LONDON 2012: WADA president Fahey urges drug cheats to withdraw ahead of 2012 Games
ATHLETES planning to cheat at the London 2012 Olympic and Paralympic Games are being told to withdraw and stay away by WADA president John Fahey.
NOT WELCOME: WADA president John Fahey has told doping athletes to stay away
from the 2012 Olympic Games if they plan to cheat
Fahey - in his sixth year as president - was adamant that clean athletes should be rewarded for their commitment ahead of the Games in three weeks.
He believes that doped athletes, even if they were successful and undetected, would always have to live with the fact they cheated.
"I say this in the clearest way possible - if you are a doping athlete and you are planning to compete in London then you must withdraw from your Olympic team," said Fahey, a former Australian politician.
"Doping is cheating, plain and simple. And if you compete in London as a doped athlete then not only will you be cheating your fellow athletes, you will be cheating sports fans across the world, doing a disservice to your national flag and flouting the ideals of the Olympic Movement.
"A doping athlete cannot achieve success, it is a complete contradiction. Even if a doping athlete were to win a medal he or she would never be able to look at themselves in the mirror and say ‘well done, I deserved this'.
"The Olympic Games is the absolute pinnacle for many athletes, and for them to train endlessly over a four-year period and then have their efforts belittled by a doping athlete, to me that is complete and utter betrayal of what sport stands for."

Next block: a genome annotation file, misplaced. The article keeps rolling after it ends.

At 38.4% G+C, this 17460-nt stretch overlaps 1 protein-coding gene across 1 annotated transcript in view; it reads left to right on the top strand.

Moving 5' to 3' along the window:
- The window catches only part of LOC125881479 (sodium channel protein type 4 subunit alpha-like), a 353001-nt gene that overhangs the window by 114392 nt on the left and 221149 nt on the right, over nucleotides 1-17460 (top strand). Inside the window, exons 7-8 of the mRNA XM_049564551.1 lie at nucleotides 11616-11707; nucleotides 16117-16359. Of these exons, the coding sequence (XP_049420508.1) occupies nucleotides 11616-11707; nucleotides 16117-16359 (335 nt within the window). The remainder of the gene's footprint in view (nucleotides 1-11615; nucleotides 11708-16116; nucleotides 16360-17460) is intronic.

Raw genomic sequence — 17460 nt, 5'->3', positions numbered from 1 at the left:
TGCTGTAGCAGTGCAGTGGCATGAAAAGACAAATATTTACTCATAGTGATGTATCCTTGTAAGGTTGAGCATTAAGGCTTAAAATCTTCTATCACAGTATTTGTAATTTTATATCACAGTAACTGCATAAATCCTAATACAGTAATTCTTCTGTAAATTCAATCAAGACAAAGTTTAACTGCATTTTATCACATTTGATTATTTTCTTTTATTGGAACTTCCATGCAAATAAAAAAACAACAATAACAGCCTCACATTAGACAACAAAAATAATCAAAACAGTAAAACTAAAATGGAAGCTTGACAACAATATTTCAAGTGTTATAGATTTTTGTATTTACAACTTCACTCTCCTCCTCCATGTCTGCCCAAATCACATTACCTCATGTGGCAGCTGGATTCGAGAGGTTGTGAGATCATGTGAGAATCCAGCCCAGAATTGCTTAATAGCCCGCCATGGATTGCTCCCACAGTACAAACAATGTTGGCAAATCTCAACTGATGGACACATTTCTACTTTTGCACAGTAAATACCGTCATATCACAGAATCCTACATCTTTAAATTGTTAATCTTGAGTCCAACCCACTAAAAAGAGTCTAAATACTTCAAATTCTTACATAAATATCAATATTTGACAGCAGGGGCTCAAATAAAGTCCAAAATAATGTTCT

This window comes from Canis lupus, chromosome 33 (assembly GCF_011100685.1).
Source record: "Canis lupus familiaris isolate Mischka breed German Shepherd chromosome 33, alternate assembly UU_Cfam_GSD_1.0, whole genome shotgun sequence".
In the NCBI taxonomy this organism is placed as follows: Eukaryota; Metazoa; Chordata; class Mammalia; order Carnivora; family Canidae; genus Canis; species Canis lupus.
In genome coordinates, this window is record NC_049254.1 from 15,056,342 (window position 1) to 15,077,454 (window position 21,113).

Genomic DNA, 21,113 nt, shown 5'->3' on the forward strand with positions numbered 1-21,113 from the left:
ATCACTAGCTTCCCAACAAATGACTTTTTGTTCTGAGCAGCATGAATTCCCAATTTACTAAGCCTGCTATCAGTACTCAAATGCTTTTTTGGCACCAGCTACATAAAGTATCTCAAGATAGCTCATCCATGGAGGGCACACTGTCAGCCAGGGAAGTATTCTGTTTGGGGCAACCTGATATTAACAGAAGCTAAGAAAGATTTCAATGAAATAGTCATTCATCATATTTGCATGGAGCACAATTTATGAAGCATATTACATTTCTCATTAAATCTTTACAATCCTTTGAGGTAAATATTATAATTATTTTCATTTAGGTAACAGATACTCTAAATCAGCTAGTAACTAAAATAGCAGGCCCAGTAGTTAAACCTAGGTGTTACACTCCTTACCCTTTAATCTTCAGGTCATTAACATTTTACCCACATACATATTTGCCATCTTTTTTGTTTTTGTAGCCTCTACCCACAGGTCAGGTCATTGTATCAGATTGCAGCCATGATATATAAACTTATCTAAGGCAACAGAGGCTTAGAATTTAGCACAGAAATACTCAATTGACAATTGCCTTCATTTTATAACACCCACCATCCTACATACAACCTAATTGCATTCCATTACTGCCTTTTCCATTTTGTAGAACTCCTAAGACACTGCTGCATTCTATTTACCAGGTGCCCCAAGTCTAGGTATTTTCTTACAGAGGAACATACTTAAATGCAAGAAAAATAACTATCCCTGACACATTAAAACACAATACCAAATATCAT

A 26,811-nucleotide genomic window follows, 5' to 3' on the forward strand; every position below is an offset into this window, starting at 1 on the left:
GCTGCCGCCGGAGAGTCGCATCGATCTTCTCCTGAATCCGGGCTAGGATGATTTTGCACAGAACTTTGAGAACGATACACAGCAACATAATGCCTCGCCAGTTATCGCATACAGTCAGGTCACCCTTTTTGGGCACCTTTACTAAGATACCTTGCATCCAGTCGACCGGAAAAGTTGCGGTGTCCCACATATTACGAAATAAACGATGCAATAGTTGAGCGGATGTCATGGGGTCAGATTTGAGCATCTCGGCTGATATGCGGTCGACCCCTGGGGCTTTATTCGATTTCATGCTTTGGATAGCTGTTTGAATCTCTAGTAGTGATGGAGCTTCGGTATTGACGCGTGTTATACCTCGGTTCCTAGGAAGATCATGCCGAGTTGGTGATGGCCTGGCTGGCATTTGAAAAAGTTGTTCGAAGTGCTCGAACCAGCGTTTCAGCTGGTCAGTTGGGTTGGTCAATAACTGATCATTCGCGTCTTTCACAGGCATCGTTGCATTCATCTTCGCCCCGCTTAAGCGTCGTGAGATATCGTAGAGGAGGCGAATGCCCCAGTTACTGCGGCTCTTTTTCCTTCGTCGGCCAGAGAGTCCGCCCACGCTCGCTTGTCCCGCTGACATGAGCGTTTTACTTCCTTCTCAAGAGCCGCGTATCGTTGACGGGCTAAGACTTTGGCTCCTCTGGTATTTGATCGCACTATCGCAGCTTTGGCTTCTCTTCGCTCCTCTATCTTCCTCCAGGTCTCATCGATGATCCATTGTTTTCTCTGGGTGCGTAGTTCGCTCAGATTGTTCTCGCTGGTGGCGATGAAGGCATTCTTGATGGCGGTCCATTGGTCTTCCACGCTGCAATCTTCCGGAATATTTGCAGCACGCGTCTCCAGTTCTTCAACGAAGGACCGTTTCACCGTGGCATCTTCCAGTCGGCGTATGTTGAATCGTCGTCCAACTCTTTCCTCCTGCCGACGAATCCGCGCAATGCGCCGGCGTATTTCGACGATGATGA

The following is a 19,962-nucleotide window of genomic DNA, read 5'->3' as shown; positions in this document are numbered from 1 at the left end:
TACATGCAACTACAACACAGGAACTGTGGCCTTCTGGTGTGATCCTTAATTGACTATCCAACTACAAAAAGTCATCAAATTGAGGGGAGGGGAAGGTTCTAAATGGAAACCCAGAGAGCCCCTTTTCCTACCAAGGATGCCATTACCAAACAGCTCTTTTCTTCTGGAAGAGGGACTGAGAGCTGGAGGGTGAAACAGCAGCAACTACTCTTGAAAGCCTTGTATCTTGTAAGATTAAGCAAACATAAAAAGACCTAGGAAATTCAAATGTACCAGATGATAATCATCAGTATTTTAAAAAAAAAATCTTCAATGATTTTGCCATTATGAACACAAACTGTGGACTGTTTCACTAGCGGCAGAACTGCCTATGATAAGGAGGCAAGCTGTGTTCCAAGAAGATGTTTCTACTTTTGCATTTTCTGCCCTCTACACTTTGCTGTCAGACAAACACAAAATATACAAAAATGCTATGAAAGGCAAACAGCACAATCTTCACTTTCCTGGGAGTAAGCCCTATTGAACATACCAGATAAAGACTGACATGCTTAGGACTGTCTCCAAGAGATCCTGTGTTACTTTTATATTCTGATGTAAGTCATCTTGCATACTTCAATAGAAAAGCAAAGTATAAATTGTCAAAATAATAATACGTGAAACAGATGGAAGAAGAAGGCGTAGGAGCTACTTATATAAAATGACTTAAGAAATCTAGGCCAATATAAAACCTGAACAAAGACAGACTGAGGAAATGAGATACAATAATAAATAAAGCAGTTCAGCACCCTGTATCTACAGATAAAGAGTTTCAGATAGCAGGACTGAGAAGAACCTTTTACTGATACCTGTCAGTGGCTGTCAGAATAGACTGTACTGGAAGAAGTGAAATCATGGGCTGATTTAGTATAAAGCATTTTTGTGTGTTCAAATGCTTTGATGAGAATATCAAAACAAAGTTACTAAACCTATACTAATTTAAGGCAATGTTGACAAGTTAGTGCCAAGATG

The WADA president believes that potential drug cheats will be rooted out by what promises to be the most tested Games in history.
There will be 6,200 tests carried out on every one-in-two athletes, with more than 20 banned substances tested as organisers strive for the cleanest Games ever.
"These will be the most tested Games in Olympic history and doping athletes must know that they will be under the severe scrutiny of anti-doping officials from the moment they set foot in the Olympic Village," said Fahey.
"The anti-doping authorities are already sharing intelligence to assist with target testing of athletes under suspicion.
"UK Anti-Doping is mandated to test athletes in training camps ahead of the Games and has also compiled much intelligence with the co-operation of anti-doping organizations worldwide.
"There has been a coherent effort to make London 2012 as ‘clean' as possible and doping athletes should know that their chances of avoiding detection are the smallest they have ever been."
Despite the work of the world's anti-doping community, Fahey stressed that ultimate responsibility lay with athletes as to how free of doping London 2012 will be.
He added: "Athletes are responsible for what they put into their bodies and athletes are responsible for whether or not they choose to dope.
"The world's ant-doping community can only do so much. If every athlete decides not to dope then we will have a completely dope-free Games, that's the simple reality.
"It is up to the athletes and I urge them to collectively take more responsibility for the sake of clean competition."
© Sportsbeat 2012